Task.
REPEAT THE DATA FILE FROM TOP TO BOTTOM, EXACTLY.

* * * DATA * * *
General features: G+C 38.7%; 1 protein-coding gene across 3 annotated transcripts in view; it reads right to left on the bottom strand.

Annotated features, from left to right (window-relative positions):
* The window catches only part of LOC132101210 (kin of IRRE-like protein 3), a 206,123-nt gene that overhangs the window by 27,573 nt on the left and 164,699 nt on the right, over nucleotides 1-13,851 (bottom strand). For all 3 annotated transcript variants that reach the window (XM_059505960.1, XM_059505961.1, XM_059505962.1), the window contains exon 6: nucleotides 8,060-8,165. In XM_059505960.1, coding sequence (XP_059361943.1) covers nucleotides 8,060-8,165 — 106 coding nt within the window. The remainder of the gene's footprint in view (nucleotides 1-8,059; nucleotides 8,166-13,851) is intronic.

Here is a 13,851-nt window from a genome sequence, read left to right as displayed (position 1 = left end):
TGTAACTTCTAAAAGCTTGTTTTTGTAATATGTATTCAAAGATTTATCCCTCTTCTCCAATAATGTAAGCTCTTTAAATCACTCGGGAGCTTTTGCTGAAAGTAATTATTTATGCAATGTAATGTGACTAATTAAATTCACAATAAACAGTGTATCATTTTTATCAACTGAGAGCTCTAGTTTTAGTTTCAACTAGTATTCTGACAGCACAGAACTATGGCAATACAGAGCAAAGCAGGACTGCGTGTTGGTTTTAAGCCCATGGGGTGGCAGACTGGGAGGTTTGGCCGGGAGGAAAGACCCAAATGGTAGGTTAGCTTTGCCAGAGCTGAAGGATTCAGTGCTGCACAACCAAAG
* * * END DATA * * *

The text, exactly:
General features: G+C 38.7%; 1 protein-coding gene across 3 annotated transcripts in view; it reads right to left on the bottom strand.

Annotated features, from left to right (window-relative positions):
* The window catches only part of LOC132101210 (kin of IRRE-like protein 3), a 206,123-nt gene that overhangs the window by 27,573 nt on the left and 164,699 nt on the right, over nucleotides 1-13,851 (bottom strand). For all 3 annotated transcript variants that reach the window (XM_059505960.1, XM_059505961.1, XM_059505962.1), the window contains exon 6: nucleotides 8,060-8,165. In XM_059505960.1, coding sequence (XP_059361943.1) covers nucleotides 8,060-8,165 — 106 coding nt within the window. The remainder of the gene's footprint in view (nucleotides 1-8,059; nucleotides 8,166-13,851) is intronic.

Here is a 13,851-nt window from a genome sequence, read left to right as displayed (position 1 = left end):
TGTAACTTCTAAAAGCTTGTTTTTGTAATATGTATTCAAAGATTTATCCCTCTTCTCCAATAATGTAAGCTCTTTAAATCACTCGGGAGCTTTTGCTGAAAGTAATTATTTATGCAATGTAATGTGACTAATTAAATTCACAATAAACAGTGTATCATTTTTATCAACTGAGAGCTCTAGTTTTAGTTTCAACTAGTATTCTGACAGCACAGAACTATGGCAATACAGAGCAAAGCAGGACTGCGTGTTGGTTTTAAGCCCATGGGGTGGCAGACTGGGAGGTTTGGCCGGGAGGAAAGACCCAAATGGTAGGTTAGCTTTGCCAGAGCTGAAGGATTCAGTGCTGCACAACCAAAG